Prof. Stanimir Metchev
Department of Physics and Astronomy
7:30 pm Room 001 ESS Building
Friday, December 3, 2010

Extremely High-Contrast Astronomical Imaging - the Dawn of Comparative Exoplanetology

Only two years ago astronomical high-contrast imaging technology enabled the much anticipated direct imaging detection of extrasolar planets. These first images of other planetary systems unequivocally demonstrated what has been suggested by Doppler planet-search techniques for over 15 years: that our own solar system is far from unique in our galaxy. Still, the routine imaging of planets around other stars remains beyond the reach of current telescope technology. High-contrast imaging through the Earth's turbulent atmosphere is fraught with challenges. The requisite imaging precision, of order 1 part in 10 million, has so far been attained only in carefully controlled laboratory environments.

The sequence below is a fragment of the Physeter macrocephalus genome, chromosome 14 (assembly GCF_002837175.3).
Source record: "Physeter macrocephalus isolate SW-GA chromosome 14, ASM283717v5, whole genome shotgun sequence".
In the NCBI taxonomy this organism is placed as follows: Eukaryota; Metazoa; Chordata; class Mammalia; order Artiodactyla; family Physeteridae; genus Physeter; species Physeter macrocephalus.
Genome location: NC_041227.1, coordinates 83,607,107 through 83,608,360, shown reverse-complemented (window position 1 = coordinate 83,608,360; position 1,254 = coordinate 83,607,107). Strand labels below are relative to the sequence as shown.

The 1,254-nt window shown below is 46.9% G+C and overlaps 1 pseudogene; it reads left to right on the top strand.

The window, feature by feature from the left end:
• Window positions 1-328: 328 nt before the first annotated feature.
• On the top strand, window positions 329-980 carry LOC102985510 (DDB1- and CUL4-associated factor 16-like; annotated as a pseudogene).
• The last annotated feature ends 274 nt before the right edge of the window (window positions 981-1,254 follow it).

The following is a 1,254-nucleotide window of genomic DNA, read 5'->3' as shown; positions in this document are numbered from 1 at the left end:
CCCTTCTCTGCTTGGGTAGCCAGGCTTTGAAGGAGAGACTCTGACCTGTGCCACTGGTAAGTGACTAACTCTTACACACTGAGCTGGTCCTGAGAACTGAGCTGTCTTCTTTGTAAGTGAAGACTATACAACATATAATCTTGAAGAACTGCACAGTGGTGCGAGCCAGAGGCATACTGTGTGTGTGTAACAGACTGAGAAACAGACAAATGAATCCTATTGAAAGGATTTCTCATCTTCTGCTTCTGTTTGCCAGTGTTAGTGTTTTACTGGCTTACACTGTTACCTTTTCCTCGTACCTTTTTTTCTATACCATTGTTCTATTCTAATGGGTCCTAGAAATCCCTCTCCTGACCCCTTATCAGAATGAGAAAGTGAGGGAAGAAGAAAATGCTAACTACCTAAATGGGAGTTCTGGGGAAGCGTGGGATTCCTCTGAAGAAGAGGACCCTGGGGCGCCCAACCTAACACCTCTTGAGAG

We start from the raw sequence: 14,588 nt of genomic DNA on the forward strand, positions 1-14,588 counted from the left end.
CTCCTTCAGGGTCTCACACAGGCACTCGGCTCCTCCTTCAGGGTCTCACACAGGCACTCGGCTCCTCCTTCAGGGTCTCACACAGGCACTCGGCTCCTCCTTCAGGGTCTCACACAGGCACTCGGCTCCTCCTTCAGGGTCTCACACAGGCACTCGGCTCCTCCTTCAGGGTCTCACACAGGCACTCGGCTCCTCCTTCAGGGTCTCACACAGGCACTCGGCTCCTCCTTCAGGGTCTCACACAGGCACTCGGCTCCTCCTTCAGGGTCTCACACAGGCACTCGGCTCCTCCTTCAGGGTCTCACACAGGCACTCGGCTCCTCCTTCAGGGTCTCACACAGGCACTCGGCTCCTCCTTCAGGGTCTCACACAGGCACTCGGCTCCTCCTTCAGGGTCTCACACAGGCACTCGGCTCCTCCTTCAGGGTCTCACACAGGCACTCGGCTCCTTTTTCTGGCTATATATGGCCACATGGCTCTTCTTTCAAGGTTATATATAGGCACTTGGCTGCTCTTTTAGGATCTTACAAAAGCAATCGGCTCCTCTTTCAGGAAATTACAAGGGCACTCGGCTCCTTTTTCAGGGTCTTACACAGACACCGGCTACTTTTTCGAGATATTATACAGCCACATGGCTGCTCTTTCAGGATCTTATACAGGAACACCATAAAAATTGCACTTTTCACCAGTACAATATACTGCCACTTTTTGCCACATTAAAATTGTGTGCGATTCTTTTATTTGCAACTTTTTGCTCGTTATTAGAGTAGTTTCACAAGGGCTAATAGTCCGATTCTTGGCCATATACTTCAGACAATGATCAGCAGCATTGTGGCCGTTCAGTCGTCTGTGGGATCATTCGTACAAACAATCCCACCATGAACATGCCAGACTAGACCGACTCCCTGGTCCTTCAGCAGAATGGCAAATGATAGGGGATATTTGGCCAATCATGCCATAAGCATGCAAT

The situation is due to change in 2011 with the arrival of the first extreme contrast imaging systems on astronomical telescopes. The Gemini Planet Imager on the Gemini South 8m telescope, and the PALM-3000 instrument on the Palomar 5m telescope, will inaugur an era when the imaging of extrasolar planets and the spectroscopic study of their atmospheres will become routine. Stony Brook astronomers are involved in the science planning for both of these instruments. I will surmise some of the exciting discoveries that we anticipate to make with these cutting-edge facilities, and will preview what we expect to learn about our own planetary system as a result.

Prof. Metchev arrived at Stony Brook as an assistant professor in 2008. His research focuses on extrasolar planets, brown dwarfs, and nearby young stars. He lives with his family in Huntington.